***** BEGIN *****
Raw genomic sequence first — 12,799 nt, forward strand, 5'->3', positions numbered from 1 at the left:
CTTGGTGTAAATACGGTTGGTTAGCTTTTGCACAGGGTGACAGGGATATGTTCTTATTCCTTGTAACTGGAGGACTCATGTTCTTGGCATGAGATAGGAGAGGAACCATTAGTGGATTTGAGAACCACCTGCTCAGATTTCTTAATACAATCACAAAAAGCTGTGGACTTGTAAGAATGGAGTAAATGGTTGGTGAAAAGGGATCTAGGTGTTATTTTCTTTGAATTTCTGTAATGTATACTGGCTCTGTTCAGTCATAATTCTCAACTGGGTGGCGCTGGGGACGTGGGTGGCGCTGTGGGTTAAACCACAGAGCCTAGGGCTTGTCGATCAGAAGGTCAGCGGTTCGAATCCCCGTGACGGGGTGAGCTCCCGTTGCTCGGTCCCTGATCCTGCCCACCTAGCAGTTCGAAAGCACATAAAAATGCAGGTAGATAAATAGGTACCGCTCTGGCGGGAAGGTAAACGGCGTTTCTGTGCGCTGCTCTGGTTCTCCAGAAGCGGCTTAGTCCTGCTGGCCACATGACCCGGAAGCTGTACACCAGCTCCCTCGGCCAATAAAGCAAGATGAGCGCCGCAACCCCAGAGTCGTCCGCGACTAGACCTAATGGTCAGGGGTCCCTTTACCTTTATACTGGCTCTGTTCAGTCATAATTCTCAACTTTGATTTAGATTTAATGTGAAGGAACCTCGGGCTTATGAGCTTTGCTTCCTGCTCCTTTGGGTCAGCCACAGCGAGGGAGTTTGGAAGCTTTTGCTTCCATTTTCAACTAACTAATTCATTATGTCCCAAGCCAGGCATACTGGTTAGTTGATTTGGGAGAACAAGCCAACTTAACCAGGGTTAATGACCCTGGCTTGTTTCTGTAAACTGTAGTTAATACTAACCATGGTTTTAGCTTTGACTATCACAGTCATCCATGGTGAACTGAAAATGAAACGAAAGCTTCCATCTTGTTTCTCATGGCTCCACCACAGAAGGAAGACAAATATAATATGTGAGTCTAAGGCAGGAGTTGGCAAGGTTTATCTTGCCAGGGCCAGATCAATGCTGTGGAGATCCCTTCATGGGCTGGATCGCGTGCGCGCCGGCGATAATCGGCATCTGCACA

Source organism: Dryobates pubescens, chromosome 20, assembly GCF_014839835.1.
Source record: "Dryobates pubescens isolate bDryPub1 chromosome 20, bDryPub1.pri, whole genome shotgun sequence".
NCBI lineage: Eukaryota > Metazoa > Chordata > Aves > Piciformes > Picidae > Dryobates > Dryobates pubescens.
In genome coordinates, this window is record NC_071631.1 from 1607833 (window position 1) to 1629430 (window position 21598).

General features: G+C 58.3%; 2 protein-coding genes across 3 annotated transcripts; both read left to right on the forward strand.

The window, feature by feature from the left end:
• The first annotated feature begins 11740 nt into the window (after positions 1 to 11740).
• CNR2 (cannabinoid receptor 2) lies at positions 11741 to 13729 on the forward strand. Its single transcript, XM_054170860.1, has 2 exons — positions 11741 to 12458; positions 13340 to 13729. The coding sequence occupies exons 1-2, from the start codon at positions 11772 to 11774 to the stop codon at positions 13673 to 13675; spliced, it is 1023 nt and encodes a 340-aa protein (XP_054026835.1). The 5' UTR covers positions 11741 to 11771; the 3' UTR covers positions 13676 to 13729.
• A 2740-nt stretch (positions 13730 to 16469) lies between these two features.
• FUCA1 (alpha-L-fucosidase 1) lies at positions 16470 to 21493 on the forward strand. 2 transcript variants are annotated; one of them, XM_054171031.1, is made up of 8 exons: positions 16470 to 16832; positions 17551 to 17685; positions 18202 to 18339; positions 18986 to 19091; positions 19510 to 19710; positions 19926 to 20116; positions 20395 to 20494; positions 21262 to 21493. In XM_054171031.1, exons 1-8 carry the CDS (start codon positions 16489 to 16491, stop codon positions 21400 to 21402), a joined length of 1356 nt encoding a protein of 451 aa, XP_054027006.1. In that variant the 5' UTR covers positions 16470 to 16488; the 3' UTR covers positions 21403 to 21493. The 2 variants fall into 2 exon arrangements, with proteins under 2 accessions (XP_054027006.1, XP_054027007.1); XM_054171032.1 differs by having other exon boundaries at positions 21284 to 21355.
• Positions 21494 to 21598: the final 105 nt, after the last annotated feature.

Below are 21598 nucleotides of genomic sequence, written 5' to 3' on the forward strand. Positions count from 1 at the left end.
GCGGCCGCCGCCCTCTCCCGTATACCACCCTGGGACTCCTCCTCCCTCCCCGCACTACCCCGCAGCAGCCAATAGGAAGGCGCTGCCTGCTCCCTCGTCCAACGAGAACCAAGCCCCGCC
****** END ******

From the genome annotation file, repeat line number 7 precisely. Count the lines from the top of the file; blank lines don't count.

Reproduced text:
General features: G+C 58.3%; 2 protein-coding genes across 3 annotated transcripts; both read left to right on the forward strand.